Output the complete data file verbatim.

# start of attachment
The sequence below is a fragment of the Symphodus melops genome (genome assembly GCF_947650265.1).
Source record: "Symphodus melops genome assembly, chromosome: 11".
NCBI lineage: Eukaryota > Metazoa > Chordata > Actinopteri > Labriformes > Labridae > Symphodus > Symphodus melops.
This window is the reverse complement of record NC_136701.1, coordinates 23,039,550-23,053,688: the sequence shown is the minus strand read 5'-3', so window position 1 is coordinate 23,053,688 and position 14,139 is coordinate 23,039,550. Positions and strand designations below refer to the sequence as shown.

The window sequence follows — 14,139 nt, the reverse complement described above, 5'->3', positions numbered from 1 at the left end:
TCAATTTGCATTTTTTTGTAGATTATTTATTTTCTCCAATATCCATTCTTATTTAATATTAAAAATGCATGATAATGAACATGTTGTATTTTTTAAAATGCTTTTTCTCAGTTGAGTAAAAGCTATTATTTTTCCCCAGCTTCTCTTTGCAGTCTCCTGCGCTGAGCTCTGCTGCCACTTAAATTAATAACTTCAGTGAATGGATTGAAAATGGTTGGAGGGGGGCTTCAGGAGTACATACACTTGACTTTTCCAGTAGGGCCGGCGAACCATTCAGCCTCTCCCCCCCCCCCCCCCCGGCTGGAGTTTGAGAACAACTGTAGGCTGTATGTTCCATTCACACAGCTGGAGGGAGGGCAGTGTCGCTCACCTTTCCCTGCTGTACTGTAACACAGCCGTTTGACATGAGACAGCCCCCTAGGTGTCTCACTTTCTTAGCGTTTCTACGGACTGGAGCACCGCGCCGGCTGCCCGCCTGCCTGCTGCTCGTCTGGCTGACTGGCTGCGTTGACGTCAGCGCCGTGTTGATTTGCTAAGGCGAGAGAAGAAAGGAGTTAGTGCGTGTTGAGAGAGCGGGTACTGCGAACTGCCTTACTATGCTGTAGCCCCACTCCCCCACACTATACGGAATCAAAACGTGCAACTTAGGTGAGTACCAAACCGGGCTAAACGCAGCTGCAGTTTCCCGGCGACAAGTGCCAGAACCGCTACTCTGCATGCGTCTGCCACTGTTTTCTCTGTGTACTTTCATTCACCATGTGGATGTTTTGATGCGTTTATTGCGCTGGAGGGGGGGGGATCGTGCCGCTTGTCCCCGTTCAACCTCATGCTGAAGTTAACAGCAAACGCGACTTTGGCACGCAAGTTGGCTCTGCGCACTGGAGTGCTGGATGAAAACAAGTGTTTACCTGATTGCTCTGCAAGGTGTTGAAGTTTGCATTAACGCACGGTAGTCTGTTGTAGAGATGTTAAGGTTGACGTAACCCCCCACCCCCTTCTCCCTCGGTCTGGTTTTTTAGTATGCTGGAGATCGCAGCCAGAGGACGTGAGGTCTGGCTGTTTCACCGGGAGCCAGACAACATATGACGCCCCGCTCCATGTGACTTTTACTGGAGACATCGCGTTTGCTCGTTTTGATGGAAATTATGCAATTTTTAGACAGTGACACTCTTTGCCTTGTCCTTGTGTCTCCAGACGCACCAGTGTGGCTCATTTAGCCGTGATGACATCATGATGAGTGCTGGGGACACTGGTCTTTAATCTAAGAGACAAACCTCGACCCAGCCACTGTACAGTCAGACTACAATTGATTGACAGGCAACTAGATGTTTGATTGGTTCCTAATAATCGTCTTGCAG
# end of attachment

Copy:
The sequence below is a fragment of the Symphodus melops genome (genome assembly GCF_947650265.1).
Source record: "Symphodus melops genome assembly, chromosome: 11".
NCBI lineage: Eukaryota > Metazoa > Chordata > Actinopteri > Labriformes > Labridae > Symphodus > Symphodus melops.
This window is the reverse complement of record NC_136701.1, coordinates 23,039,550-23,053,688: the sequence shown is the minus strand read 5'-3', so window position 1 is coordinate 23,053,688 and position 14,139 is coordinate 23,039,550. Positions and strand designations below refer to the sequence as shown.

The window sequence follows — 14,139 nt, the reverse complement described above, 5'->3', positions numbered from 1 at the left end:
TCAATTTGCATTTTTTTGTAGATTATTTATTTTCTCCAATATCCATTCTTATTTAATATTAAAAATGCATGATAATGAACATGTTGTATTTTTTAAAATGCTTTTTCTCAGTTGAGTAAAAGCTATTATTTTTCCCCAGCTTCTCTTTGCAGTCTCCTGCGCTGAGCTCTGCTGCCACTTAAATTAATAACTTCAGTGAATGGATTGAAAATGGTTGGAGGGGGGCTTCAGGAGTACATACACTTGACTTTTCCAGTAGGGCCGGCGAACCATTCAGCCTCTCCCCCCCCCCCCCCCCGGCTGGAGTTTGAGAACAACTGTAGGCTGTATGTTCCATTCACACAGCTGGAGGGAGGGCAGTGTCGCTCACCTTTCCCTGCTGTACTGTAACACAGCCGTTTGACATGAGACAGCCCCCTAGGTGTCTCACTTTCTTAGCGTTTCTACGGACTGGAGCACCGCGCCGGCTGCCCGCCTGCCTGCTGCTCGTCTGGCTGACTGGCTGCGTTGACGTCAGCGCCGTGTTGATTTGCTAAGGCGAGAGAAGAAAGGAGTTAGTGCGTGTTGAGAGAGCGGGTACTGCGAACTGCCTTACTATGCTGTAGCCCCACTCCCCCACACTATACGGAATCAAAACGTGCAACTTAGGTGAGTACCAAACCGGGCTAAACGCAGCTGCAGTTTCCCGGCGACAAGTGCCAGAACCGCTACTCTGCATGCGTCTGCCACTGTTTTCTCTGTGTACTTTCATTCACCATGTGGATGTTTTGATGCGTTTATTGCGCTGGAGGGGGGGGGATCGTGCCGCTTGTCCCCGTTCAACCTCATGCTGAAGTTAACAGCAAACGCGACTTTGGCACGCAAGTTGGCTCTGCGCACTGGAGTGCTGGATGAAAACAAGTGTTTACCTGATTGCTCTGCAAGGTGTTGAAGTTTGCATTAACGCACGGTAGTCTGTTGTAGAGATGTTAAGGTTGACGTAACCCCCCACCCCCTTCTCCCTCGGTCTGGTTTTTTAGTATGCTGGAGATCGCAGCCAGAGGACGTGAGGTCTGGCTGTTTCACCGGGAGCCAGACAACATATGACGCCCCGCTCCATGTGACTTTTACTGGAGACATCGCGTTTGCTCGTTTTGATGGAAATTATGCAATTTTTAGACAGTGACACTCTTTGCCTTGTCCTTGTGTCTCCAGACGCACCAGTGTGGCTCATTTAGCCGTGATGACATCATGATGAGTGCTGGGGACACTGGTCTTTAATCTAAGAGACAAACCTCGACCCAGCCACTGTACAGTCAGACTACAATTGATTGACAGGCAACTAGATGTTTGATTGGTTCCTAATAATCGTCTTGCAG